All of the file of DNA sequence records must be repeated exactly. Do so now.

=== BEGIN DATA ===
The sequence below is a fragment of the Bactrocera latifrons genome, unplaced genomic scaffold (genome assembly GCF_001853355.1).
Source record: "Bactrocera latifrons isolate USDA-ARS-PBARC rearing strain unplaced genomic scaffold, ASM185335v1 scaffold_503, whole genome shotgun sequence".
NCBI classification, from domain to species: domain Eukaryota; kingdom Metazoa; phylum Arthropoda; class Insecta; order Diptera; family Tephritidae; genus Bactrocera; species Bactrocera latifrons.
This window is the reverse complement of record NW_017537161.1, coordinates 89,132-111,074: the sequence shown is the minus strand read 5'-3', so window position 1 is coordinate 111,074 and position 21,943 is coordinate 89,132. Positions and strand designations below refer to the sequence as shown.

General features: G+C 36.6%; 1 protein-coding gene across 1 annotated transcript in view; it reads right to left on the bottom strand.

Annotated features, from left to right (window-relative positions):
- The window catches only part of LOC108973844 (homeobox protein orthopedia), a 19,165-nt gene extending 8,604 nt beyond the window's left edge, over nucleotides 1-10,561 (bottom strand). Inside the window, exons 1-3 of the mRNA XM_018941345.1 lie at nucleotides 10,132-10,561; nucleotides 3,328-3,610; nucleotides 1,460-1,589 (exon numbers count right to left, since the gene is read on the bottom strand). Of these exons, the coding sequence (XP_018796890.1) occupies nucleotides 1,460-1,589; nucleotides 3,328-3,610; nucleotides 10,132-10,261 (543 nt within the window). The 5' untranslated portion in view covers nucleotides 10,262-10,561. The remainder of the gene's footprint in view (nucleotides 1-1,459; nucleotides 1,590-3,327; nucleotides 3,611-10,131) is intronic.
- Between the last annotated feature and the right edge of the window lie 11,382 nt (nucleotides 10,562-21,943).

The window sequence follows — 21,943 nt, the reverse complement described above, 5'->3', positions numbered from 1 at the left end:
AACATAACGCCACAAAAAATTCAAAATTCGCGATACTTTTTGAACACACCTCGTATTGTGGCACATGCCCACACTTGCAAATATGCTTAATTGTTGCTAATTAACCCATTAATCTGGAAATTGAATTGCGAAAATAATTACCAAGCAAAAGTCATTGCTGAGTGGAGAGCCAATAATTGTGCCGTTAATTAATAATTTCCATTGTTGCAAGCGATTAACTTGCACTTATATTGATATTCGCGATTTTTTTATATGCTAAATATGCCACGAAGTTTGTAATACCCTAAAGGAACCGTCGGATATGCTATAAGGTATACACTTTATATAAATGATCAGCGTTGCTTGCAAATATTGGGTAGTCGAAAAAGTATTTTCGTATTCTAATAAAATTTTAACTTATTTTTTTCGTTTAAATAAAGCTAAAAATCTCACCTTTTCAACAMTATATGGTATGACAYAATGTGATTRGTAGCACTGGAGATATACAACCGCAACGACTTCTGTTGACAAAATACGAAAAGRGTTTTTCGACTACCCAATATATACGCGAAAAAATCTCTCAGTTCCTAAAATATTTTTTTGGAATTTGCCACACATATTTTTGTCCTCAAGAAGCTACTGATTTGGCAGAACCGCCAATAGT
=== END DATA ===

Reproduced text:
The sequence below is a fragment of the Bactrocera latifrons genome, unplaced genomic scaffold (genome assembly GCF_001853355.1).
Source record: "Bactrocera latifrons isolate USDA-ARS-PBARC rearing strain unplaced genomic scaffold, ASM185335v1 scaffold_503, whole genome shotgun sequence".
NCBI classification, from domain to species: domain Eukaryota; kingdom Metazoa; phylum Arthropoda; class Insecta; order Diptera; family Tephritidae; genus Bactrocera; species Bactrocera latifrons.
This window is the reverse complement of record NW_017537161.1, coordinates 89,132-111,074: the sequence shown is the minus strand read 5'-3', so window position 1 is coordinate 111,074 and position 21,943 is coordinate 89,132. Positions and strand designations below refer to the sequence as shown.

General features: G+C 36.6%; 1 protein-coding gene across 1 annotated transcript in view; it reads right to left on the bottom strand.

Annotated features, from left to right (window-relative positions):
- The window catches only part of LOC108973844 (homeobox protein orthopedia), a 19,165-nt gene extending 8,604 nt beyond the window's left edge, over nucleotides 1-10,561 (bottom strand). Inside the window, exons 1-3 of the mRNA XM_018941345.1 lie at nucleotides 10,132-10,561; nucleotides 3,328-3,610; nucleotides 1,460-1,589 (exon numbers count right to left, since the gene is read on the bottom strand). Of these exons, the coding sequence (XP_018796890.1) occupies nucleotides 1,460-1,589; nucleotides 3,328-3,610; nucleotides 10,132-10,261 (543 nt within the window). The 5' untranslated portion in view covers nucleotides 10,262-10,561. The remainder of the gene's footprint in view (nucleotides 1-1,459; nucleotides 1,590-3,327; nucleotides 3,611-10,131) is intronic.
- Between the last annotated feature and the right edge of the window lie 11,382 nt (nucleotides 10,562-21,943).

The window sequence follows — 21,943 nt, the reverse complement described above, 5'->3', positions numbered from 1 at the left end:
AACATAACGCCACAAAAAATTCAAAATTCGCGATACTTTTTGAACACACCTCGTATTGTGGCACATGCCCACACTTGCAAATATGCTTAATTGTTGCTAATTAACCCATTAATCTGGAAATTGAATTGCGAAAATAATTACCAAGCAAAAGTCATTGCTGAGTGGAGAGCCAATAATTGTGCCGTTAATTAATAATTTCCATTGTTGCAAGCGATTAACTTGCACTTATATTGATATTCGCGATTTTTTTATATGCTAAATATGCCACGAAGTTTGTAATACCCTAAAGGAACCGTCGGATATGCTATAAGGTATACACTTTATATAAATGATCAGCGTTGCTTGCAAATATTGGGTAGTCGAAAAAGTATTTTCGTATTCTAATAAAATTTTAACTTATTTTTTTCGTTTAAATAAAGCTAAAAATCTCACCTTTTCAACAMTATATGGTATGACAYAATGTGATTRGTAGCACTGGAGATATACAACCGCAACGACTTCTGTTGACAAAATACGAAAAGRGTTTTTCGACTACCCAATATATACGCGAAAAAATCTCTCAGTTCCTAAAATATTTTTTTGGAATTTGCCACACATATTTTTGTCCTCAAGAAGCTACTGATTTGGCAGAACCGCCAATAGT